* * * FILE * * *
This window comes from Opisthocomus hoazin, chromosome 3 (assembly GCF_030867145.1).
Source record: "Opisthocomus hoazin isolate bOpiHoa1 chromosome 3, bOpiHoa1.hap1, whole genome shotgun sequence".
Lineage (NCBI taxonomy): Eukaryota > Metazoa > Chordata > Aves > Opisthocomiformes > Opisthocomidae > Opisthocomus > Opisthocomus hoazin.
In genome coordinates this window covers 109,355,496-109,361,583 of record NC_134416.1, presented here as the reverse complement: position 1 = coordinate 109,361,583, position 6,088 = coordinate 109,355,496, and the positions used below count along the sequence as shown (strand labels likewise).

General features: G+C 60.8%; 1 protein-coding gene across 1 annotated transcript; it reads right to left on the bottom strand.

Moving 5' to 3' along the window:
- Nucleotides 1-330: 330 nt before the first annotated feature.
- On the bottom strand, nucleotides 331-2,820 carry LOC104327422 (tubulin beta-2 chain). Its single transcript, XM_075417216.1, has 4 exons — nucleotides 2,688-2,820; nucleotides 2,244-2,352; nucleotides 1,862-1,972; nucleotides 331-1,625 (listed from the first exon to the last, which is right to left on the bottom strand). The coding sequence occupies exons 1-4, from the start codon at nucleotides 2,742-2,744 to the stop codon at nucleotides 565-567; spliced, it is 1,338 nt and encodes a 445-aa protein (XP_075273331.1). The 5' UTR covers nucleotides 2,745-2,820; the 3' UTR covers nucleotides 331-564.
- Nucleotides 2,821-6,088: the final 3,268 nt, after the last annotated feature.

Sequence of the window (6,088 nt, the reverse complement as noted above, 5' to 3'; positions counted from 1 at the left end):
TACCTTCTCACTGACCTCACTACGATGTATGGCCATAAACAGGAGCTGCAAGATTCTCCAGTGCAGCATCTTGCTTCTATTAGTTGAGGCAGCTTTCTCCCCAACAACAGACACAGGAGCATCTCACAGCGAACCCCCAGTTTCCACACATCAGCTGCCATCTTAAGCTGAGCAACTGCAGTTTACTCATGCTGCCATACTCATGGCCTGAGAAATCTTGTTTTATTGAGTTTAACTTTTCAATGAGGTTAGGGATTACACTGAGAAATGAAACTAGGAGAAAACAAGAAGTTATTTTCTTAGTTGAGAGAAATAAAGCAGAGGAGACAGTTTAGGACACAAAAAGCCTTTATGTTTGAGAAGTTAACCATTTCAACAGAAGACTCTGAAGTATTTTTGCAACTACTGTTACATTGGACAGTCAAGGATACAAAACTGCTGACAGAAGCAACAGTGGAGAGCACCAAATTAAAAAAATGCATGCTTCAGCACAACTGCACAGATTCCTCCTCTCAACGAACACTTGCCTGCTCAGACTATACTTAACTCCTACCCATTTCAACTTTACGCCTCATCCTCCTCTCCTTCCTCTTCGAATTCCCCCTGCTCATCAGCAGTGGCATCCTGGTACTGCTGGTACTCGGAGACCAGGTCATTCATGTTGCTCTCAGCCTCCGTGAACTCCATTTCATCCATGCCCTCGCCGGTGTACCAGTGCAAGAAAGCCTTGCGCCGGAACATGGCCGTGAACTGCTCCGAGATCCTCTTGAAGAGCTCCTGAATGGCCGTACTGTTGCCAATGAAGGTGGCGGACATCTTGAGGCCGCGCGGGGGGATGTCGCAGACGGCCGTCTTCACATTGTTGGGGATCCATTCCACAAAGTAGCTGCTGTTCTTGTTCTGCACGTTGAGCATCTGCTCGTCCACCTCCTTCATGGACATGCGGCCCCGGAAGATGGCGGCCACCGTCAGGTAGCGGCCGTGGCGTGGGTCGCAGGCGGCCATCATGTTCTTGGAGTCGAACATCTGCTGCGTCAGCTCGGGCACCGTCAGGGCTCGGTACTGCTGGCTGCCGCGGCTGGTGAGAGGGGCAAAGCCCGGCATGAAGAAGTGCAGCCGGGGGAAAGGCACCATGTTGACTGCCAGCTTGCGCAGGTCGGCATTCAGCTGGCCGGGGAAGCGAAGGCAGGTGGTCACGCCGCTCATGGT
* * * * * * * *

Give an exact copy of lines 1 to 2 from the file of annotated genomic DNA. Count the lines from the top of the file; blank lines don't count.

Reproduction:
This window comes from Opisthocomus hoazin, chromosome 3 (assembly GCF_030867145.1).
Source record: "Opisthocomus hoazin isolate bOpiHoa1 chromosome 3, bOpiHoa1.hap1, whole genome shotgun sequence".